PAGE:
Yin Mei Lenden

It is 12:30pm. In the swell of voices and the blur of lessons, the school bell sounds, rising above the cacophony of the school day. But it is a different chime from the usual: this one is more dulcet, more soothing. A voice comes over the PA system. “Good afternoon, it is time for our mid-day prayer. Let us quieten our hearts and minds and remember that we are in the Holy presence of God. In the name of the Father, and of the Son, and of the Holy Spirit …” *

A calm drifts over CHIJ Katong Convent (KC), as students and teachers, regardless of faith, settle down, wherever they are, for quiet contemplation and reflection.

It is a brief bubble of peace that floats in the middle of the hubbub of the school day, all too quickly popped by the next ring of the bell that signals the start of yet another lesson; yet for that moment, room is made for something more than the routine busyness of daily needs-to.

In Letter 36, founder of the CHIJ schools, Nicolas Barre exhorts us to pay attention to our inner silence, to quieten the thoughts, emotions or impulses which may lead to anxiety so that we may hear the gentle voice of God in the depths of our being. Three hundred years later, his wisdom rings loudly for us in KC.

With the world constantly changing as it discovers new technological innovations and pursues economic growth, it is easy to be crushed in the gears of progress. In the words of poet A.S.J. Tessimond, we have become “the man too busy with a living to live, Too hurried and worried to see and smell and touch”. Such a life alienates us from ourselves, our fellow (wo)man, and from God. We have become more stressed, more anxious, and more burned-out, leaving no space in our life for grace and graciousness.

To avoid being swept away by the tide of modernity, KC turns to a suite of contemplative practices as a means to ground and centre each individual. To develop communion, connection, and awareness with ourselves, each other, and God, the school makes room for contemplative practice: moments where all may focus on either stillness or generative practice as a means to grow in peace with the rest of the KC family.

Morning reflection is a daily occurrence in KC, with students and teachers, regardless of faith, coming forward to share their experience and learning with the rest of the school. Despite the scale of the sharing, an individual or two, with the whole KC family, it is a tender, intimate time. Teachers and school leaders share personal stories and struggles, students unearth insights and frustrations. Sharing reflections not only helps us feel less lonely but it also cultivates compassion.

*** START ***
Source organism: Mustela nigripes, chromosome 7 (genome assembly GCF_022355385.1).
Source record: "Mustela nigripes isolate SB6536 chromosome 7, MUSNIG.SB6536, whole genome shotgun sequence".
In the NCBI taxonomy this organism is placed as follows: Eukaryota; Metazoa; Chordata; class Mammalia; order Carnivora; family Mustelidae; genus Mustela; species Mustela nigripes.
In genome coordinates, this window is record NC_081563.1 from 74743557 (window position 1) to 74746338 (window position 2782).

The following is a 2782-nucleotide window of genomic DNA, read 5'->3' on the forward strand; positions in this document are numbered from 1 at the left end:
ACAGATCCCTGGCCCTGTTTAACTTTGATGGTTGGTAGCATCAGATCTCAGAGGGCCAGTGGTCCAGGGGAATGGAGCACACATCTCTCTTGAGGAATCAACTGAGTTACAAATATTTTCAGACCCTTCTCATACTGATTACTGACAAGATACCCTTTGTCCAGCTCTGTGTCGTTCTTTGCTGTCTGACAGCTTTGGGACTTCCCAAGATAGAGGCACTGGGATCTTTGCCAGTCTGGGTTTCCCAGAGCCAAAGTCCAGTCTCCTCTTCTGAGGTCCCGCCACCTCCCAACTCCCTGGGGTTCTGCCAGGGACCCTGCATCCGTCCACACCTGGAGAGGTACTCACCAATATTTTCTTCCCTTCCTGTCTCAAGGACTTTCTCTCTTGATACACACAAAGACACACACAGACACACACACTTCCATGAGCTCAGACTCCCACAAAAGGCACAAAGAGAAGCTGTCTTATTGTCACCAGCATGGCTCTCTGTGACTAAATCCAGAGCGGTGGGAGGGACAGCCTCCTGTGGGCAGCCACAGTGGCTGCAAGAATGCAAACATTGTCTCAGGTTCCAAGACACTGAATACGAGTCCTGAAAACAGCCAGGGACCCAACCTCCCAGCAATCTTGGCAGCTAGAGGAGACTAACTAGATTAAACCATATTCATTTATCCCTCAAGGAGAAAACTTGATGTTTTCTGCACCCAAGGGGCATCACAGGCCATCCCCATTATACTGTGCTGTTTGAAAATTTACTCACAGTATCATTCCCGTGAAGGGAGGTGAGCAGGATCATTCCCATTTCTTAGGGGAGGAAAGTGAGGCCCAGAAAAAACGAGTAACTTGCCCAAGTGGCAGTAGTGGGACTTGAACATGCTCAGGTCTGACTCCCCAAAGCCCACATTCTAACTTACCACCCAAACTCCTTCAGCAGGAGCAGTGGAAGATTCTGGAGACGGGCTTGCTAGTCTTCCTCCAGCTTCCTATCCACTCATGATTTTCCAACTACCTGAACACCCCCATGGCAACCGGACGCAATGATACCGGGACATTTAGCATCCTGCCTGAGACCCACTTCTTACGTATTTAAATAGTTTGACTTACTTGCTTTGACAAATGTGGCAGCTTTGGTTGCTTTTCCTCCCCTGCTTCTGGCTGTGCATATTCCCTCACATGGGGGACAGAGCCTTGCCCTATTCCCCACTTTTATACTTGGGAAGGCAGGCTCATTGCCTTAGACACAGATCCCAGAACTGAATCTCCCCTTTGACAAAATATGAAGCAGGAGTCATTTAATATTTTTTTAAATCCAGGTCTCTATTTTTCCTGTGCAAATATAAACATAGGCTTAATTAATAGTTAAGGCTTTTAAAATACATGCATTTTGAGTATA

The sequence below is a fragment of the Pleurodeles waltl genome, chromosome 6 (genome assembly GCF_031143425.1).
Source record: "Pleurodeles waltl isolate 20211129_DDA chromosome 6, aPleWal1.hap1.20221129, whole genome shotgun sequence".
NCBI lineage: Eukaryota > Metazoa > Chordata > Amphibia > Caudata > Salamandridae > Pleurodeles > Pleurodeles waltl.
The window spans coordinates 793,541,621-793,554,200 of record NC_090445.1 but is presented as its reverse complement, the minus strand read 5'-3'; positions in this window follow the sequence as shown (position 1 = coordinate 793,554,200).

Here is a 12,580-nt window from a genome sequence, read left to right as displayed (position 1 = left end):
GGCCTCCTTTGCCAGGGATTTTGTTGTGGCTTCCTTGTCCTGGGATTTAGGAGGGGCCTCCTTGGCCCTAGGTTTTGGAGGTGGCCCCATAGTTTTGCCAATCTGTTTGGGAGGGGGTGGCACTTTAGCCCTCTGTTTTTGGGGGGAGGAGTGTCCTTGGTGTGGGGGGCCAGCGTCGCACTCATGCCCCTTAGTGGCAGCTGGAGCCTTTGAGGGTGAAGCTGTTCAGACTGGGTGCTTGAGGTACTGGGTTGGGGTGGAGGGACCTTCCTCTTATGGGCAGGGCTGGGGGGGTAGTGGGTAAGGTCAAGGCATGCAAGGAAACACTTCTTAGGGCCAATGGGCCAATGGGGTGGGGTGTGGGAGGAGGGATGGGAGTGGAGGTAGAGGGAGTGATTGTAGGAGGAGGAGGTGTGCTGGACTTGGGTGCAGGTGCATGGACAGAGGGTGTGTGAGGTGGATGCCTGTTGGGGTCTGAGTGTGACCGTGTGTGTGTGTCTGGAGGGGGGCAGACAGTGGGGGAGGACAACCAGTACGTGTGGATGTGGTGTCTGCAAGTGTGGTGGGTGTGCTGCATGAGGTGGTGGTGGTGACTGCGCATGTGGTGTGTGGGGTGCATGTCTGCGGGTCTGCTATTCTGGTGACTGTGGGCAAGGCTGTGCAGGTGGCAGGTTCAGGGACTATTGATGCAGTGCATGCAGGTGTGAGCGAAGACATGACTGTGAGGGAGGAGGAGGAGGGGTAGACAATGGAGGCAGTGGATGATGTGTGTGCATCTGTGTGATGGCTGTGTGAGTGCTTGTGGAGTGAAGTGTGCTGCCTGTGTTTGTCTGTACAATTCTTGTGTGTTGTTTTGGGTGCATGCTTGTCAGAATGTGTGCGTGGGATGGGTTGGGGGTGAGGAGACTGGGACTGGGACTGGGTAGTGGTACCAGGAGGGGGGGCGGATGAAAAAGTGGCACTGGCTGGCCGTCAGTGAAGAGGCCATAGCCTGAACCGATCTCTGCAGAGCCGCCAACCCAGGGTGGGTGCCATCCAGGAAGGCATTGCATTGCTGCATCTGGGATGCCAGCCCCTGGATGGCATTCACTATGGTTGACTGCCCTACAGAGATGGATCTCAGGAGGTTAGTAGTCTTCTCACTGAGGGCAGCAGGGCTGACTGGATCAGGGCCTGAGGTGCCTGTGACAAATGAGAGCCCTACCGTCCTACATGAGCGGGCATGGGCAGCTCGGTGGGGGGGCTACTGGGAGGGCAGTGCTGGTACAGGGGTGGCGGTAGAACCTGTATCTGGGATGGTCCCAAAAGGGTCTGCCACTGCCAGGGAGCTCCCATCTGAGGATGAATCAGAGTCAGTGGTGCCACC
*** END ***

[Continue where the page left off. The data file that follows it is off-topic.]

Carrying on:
Each week, the school chaplaincy team presents a theme to explore in the reflections, articulating how it would look or sound like in day to day practices to illustrate how we may enact God’s words that “love never fails”. Whether it is how to be present and attentive, or how to connect and understand, before another individual leads the school in prayer, the school takes half a minute of silence. This quieting of mind and body helps to foster focus and calm, embodying the reflection of the day.

It is a struggle to make time and space for contemplative practice in this day and age, but biblical verse and quotes from God’s servants around the school remind the KC family that they are not alone in the difficulties they face – that God’s presence is around them constantly.

A particularly comforting reminder is emblazoned on the school hall, “Whatever happens, be at peace and trust in God.” Blessed Barre comforts and brings that bubble of peace to students when they sit for the national examinations, allowing them to contemplate connection instead of anxiety and loneliness.

Connection and communication is one of the roots of contemplative practice, and KC constantly seeks to fill the wells of loneliness we have as we hurry and worry through the day.

Creating mini communities of support structures, such as Prayer Parents, a group of parents who gather during the periods of the national examinations to bless the students with prayer, or building the Secondary One Catholic student community through the school’s Catholic Connect programme, is a way to reassure students and
teachers in their time of need.

The KC family strives to constantly connect all her members in different ways to build a safe space for contemplation, reflection, strengthening and healing. Be it the monthly Masses attended by parents and students, the termly Spirituality Programme where students reflect on being mindful community members, or in Character and Citizenship Education (CCE) lessons where the class shares on topics such as harmony and rising to meet challenges, space is made for the school community to connect with themselves, each other, and God.

In the wise words of two Sec two students Zara and Gabrielle, who shared a morning reflection, making room for grace is “showing kindness and consideration to everybody, bringing out a feeling of worth, it’s listening to other people’s thoughts and opinions as well and acknowledging their sharing before we express our own thoughts,” and it begins first, with having a moment to quieten our hearts and minds, and contemplate our place in this world.

Non-Catholic students are free to do silent reflection or pray in their own faith.